A South African friend of mine, who is now in Ireland, sent me the following last week. It's been doing the rounds lately (there's a version
) as it's a total nostalgia trip - it completely sums up my childhood and, I guess, the childhoods of most of the people that grew up in SA in the 80s (and probably the 70s too). I presume you could tweak some of the brand names and it would be appropriate for people in other countries too.
TAKE A BREAK
REMEMBER (Before the Internet or the Apple Mac. Before semi-automatics and crack cocaine. Before the PlayStation and MTV. Way back.)
I'm talking about the time of hide 'n seek in the park or the dark.
The café down the road, Hopscotch, Donkey, skipping and handstands, back-yard cricket with a tomato box, Dandy & Beano annuals, charms and "arlies", jumping the river, living on the beach, building a swing from a piece of rope tied to a tree, tennis on the street or swing ball in the backyard.
The smell of suntan lotion, hot tar and Oros
. Wicks bubblegum
for a cent. An ice-cream cone from the kombi that plays a tune or the guy riding around the neighbourhood with an ice-cream delivery bicycle ringing his hand bell to alert the neighbourhood to his presence.
Wait, can you still remember when around the corner seemed far away and going into town seemed like going somewhere, and your ma made you "dress up" for the trip.
A million mozzie bites and peeling skin in summer. Sticky fingers and sand in and on everything. Cops and Robbers, Rounders, Stingers, foefie slides and climbing trees.
Walking or riding your bike to school - no matter what the weather.
Running till you were out of breath. Laughing so hard that your stomach hurt.
Jumping on the bed, pillow fights, spinning around, getting dizzy and falling down. Being tired from playing. Remember that?
The worst embarrassment was being picked last for a team.
Paper water bombs and clay "lats" were the ultimate weapon.
A piece of card in the spokes held by a clothes peg transformed any bicycle into a motorcycle.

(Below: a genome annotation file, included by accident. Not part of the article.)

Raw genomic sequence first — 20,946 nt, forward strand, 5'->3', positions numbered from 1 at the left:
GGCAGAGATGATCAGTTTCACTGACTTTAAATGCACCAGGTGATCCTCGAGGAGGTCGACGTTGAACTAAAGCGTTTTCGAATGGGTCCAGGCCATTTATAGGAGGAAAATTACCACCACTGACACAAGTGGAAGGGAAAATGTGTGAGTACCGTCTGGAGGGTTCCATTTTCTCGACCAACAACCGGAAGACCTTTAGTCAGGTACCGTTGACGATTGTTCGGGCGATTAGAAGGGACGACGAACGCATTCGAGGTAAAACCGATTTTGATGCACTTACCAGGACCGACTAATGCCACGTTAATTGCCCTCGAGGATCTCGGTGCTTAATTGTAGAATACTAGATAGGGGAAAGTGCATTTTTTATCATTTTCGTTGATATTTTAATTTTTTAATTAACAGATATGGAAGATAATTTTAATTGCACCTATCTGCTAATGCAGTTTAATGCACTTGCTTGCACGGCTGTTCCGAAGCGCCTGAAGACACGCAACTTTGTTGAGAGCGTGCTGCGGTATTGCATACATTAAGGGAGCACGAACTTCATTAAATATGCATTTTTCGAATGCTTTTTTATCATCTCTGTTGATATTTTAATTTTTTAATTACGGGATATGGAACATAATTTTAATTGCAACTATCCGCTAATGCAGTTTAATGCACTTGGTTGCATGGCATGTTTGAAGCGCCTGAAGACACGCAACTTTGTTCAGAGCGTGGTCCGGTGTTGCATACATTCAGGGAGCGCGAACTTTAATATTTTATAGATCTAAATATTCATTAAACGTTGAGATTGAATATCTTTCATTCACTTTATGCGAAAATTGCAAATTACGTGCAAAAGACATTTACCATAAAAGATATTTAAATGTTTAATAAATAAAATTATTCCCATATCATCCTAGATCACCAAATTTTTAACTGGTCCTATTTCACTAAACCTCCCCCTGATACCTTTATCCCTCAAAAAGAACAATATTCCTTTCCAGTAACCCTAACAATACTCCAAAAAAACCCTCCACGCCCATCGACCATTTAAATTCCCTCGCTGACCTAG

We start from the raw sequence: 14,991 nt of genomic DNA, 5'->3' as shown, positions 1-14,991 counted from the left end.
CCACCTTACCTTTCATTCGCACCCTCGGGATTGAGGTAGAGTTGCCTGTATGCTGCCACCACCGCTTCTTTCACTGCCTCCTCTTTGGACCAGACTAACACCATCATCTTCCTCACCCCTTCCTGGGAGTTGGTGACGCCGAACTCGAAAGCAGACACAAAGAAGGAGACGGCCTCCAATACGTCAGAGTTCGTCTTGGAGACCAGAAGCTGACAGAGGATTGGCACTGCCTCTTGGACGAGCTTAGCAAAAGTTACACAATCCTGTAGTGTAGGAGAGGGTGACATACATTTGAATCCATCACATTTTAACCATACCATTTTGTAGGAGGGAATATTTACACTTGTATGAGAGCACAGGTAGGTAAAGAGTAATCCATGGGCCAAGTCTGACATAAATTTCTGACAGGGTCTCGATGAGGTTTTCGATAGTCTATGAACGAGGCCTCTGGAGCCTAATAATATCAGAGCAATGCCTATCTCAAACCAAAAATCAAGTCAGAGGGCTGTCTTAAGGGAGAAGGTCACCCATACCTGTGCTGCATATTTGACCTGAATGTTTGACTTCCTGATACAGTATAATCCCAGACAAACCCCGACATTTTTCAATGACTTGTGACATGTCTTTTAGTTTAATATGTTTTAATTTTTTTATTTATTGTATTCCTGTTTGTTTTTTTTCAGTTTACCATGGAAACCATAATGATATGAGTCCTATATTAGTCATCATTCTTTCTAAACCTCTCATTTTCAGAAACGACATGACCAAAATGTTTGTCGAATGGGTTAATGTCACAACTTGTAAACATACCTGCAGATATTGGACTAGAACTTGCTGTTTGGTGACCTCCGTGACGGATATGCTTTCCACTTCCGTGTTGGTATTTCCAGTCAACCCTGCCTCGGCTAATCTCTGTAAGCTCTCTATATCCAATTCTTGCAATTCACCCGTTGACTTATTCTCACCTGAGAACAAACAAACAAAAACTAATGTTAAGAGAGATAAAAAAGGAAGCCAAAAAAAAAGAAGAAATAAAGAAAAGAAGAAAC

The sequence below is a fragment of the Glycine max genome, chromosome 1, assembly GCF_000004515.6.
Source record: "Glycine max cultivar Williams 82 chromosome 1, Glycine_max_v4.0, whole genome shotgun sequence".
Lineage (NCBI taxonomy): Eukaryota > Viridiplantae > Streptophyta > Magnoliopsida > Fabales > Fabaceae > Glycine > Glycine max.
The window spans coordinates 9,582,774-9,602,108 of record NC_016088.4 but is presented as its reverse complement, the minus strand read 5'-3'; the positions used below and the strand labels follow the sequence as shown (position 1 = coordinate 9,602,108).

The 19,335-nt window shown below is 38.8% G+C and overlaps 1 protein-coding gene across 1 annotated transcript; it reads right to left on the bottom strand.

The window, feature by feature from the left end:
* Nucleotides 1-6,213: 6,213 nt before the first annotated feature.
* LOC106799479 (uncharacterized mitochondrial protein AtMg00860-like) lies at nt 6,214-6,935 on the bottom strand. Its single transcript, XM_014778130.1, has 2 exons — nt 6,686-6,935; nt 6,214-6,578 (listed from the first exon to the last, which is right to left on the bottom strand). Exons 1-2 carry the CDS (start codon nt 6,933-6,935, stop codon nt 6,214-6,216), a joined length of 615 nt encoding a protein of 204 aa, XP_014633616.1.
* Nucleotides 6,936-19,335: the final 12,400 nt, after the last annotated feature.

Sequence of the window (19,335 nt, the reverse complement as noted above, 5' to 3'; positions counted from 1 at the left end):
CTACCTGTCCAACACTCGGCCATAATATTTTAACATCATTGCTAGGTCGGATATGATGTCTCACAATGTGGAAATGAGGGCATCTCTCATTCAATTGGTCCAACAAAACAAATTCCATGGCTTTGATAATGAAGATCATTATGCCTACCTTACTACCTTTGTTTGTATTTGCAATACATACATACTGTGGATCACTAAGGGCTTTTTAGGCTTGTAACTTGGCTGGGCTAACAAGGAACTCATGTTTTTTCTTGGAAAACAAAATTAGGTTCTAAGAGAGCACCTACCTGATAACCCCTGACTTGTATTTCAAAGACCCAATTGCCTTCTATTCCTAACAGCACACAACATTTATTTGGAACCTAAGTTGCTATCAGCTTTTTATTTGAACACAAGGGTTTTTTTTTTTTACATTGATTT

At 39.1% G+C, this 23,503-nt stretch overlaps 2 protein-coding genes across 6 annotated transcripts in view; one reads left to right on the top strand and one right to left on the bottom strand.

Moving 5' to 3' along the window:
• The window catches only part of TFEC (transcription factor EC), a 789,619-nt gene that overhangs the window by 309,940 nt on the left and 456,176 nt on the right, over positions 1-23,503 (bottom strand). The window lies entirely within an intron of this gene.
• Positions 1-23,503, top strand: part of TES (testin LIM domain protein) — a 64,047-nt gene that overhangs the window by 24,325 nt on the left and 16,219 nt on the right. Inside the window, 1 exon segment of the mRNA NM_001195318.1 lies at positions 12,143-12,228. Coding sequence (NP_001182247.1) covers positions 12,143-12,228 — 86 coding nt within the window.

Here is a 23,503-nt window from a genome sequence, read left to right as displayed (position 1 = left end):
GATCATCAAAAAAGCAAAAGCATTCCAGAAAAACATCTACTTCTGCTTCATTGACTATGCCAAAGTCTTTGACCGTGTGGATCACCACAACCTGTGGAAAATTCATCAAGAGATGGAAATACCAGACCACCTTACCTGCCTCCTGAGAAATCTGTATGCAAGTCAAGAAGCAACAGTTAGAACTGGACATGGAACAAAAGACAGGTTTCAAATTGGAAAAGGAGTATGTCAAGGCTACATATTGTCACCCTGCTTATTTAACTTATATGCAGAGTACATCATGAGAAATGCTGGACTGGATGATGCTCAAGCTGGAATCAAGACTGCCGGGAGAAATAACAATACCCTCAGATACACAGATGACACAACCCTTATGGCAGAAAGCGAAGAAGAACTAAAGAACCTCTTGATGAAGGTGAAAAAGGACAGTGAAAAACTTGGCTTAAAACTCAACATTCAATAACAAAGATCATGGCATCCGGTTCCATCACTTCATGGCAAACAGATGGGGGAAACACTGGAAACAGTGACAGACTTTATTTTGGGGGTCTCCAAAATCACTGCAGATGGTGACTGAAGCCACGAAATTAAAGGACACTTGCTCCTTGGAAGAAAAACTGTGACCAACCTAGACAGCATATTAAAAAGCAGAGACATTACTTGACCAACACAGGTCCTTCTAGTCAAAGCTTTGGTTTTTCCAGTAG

I'm not finished just yet. Can you still taste and smell . Eating jelly powder from the box, ice lollies made from cold drink in Tupperware holders in the freezer.
Making sherbet from sugar and ENOs, and boiling tins of condensed milk to make caramel - took hours!
Marshmallow fish and mice. Wilson's toffees.
Remember when there were only two types of takkies - Tommies and the canvas ones, and the only time you wore them at school was for "PT".
It wasn't odd to have two or three "best" friends.
Nobody owned a pedigree dog. 25 cents was decent pocket money.
When nearly everyone's mom was at home when the kids got there.
Remember when it was magic when dad would "remove" his thumb, or make 10 cents appear from behind your ear.
When it was considered a great privilege and very unusual to be taken out to dinner at a real restaurant or in a proper hotel.
Or when, on the rare occasion, Dad stopped at a roadhouse or Shell One Stop.
Remember when any parent could discipline any kid, or feed him, or use him to carry groceries - and nobody, not even the kid, thought a thing of it.
When being sent to the headmaster's office was nothing compared to the fate that awaited a misbehaving student at home. Basically, we were in fear for our lives but it wasn't because of muggings, drugs, gangs, etc. Our parents and grandparents were a much bigger threat and some of us are still afraid of them!!!
Didn't that feel good? Just to go back and say, "yeah, I remember that!"
Remember when decisions were made by going "eeny-meeny-miney-mo."
Mistakes were corrected by simply exclaiming, "Nix!"
A "race issue" meant arguing about who ran the fastest.
Money was handled by whoever was the banker in "Monopoly".
The worst thing you could catch from the opposite sex was germs.
Having a weapon in school meant being caught with a BIC pen pea-shooter or a "cattie". Taking drugs meant orange-flavoured chewable Vitamin C or Milk of Magnesia. Ice-cream was considered a basic food group. Skills and courage were discovered because of a "dare". Older siblings were the worst tormentors, but also the fiercest protectors.
If you can remember most or all of these, then you have LIVED!!!!
For much of the rest of the day my friend and I emailed back and forth as we began to remember many of the little things that bond all kids that grew up in SA in the 80s, including: